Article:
‘Tis the Season… For Depression
We’ve all heard of Seasonal Depression. The clinical term is Seasonal Affective Disorder, or SAD. When the weather starts to get colder, often our moods follow. Usually SAD starts in the fall and eases up in the spring. People with SAD usually have depression the same times of year, every year.
There are several factors that can cause seasonal depression. One is the lack of sunlight. The sun helps our bodies feel happy. When our bodies are deprived of sunlight, depression can set in for some. The lack of sunlight can even reduce the Serotonin levels, a chemical in the brain. Lower Serotonin levels are linked to depression. Seasonal changes can also affect our Melatonin levels in the body. Melatonin helps people sleep and regulate their moods. When Melatonin levels are low, depression can set in. People who live further away from the equator are more subject to SAD because cold seasons are longer and colder.
There are quite a few environmental factors that play a strong role in SAD and its severity. Financial burdens that hit people near the holidays can increase the level of depression in many. Less social activity can cause many to become more depressed. Inability to do the activities many find joy in, such as gardening, spending time on the water, and other outdoor activities. People are more likely to have colds and flu in winter months, which can exacerbate any depressed feelings. Our environments play a huge role in symptoms of depression and alleviating those symptoms.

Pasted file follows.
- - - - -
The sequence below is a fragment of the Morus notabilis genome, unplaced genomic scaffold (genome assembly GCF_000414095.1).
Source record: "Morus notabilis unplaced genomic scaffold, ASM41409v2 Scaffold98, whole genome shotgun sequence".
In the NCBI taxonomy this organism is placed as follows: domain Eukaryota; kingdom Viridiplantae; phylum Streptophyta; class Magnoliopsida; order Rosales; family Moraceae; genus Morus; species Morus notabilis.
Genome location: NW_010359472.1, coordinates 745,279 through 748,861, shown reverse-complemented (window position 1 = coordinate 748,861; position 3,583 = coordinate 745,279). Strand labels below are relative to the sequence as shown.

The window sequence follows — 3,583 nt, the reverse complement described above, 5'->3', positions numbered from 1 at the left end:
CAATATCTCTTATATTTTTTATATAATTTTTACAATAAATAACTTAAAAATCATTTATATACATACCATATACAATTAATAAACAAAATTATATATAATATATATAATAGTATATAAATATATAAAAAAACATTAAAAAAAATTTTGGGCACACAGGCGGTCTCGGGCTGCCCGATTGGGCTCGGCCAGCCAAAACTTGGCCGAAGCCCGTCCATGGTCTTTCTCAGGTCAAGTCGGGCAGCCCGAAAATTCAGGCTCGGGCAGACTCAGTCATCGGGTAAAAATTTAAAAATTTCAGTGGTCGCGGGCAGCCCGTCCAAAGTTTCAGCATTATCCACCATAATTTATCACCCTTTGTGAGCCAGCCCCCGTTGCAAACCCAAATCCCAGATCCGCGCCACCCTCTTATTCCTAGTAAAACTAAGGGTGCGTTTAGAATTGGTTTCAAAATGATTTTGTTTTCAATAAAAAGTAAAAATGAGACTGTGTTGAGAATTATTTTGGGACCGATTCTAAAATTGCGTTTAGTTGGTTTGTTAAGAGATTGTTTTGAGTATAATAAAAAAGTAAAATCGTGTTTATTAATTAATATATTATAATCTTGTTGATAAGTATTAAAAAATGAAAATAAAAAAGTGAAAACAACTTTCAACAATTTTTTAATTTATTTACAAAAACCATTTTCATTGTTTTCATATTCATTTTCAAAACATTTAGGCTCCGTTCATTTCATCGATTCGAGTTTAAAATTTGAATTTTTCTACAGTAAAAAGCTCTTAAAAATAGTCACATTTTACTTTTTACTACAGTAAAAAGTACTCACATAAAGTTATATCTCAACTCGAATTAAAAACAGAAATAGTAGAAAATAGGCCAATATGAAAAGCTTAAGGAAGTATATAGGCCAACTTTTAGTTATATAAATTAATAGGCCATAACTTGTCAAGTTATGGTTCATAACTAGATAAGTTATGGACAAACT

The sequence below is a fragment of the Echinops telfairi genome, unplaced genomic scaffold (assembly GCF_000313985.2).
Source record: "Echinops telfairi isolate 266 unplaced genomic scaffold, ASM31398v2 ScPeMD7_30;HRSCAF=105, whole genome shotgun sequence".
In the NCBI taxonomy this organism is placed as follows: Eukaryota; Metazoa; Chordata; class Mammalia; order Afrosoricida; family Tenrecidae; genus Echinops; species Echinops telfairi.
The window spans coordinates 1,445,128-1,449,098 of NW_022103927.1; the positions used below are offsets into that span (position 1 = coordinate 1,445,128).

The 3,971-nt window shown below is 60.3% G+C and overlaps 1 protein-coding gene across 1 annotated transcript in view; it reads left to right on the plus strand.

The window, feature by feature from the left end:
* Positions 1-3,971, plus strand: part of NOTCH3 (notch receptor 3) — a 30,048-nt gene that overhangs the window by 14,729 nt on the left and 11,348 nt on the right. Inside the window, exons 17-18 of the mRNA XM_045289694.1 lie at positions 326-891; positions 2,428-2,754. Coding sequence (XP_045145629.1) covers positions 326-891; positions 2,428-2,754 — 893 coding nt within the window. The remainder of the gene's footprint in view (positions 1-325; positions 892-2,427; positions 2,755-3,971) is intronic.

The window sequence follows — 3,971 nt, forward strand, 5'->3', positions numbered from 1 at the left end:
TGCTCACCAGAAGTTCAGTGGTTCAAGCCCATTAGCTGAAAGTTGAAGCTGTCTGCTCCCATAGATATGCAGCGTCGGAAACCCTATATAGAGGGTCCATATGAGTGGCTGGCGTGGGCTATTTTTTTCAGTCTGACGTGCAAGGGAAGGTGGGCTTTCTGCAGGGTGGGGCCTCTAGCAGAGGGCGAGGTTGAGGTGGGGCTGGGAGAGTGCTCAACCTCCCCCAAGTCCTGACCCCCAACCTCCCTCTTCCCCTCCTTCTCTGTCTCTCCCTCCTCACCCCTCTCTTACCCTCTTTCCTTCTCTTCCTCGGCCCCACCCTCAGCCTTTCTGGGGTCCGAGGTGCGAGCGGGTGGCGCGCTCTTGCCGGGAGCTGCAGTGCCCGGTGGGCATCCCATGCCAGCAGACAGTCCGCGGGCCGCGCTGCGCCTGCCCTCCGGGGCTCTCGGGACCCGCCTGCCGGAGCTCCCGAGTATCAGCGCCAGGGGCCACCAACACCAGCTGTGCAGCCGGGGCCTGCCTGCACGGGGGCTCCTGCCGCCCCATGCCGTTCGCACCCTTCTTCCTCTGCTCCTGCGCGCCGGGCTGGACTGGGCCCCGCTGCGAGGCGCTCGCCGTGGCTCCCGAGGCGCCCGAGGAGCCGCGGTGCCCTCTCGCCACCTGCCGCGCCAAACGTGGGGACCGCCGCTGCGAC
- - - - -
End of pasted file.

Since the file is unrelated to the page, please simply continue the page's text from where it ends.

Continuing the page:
Luckily, there are several effective treatments for SAD. Some people with SAD benefit from medications, such as antidepressants. Others undergo light therapy to help the body replenish the sunlight the body is clearly missing. Many people benefit from psychotherapy to develop coping skills and learn how to manage their symptoms in ways that specifically work for them.
If you or someone you know struggles with depression in the winter months, please seek medical help. SAD is a very real, chemical illness that can significantly affect the quality of a person’s life. Please get help if you feel SAD!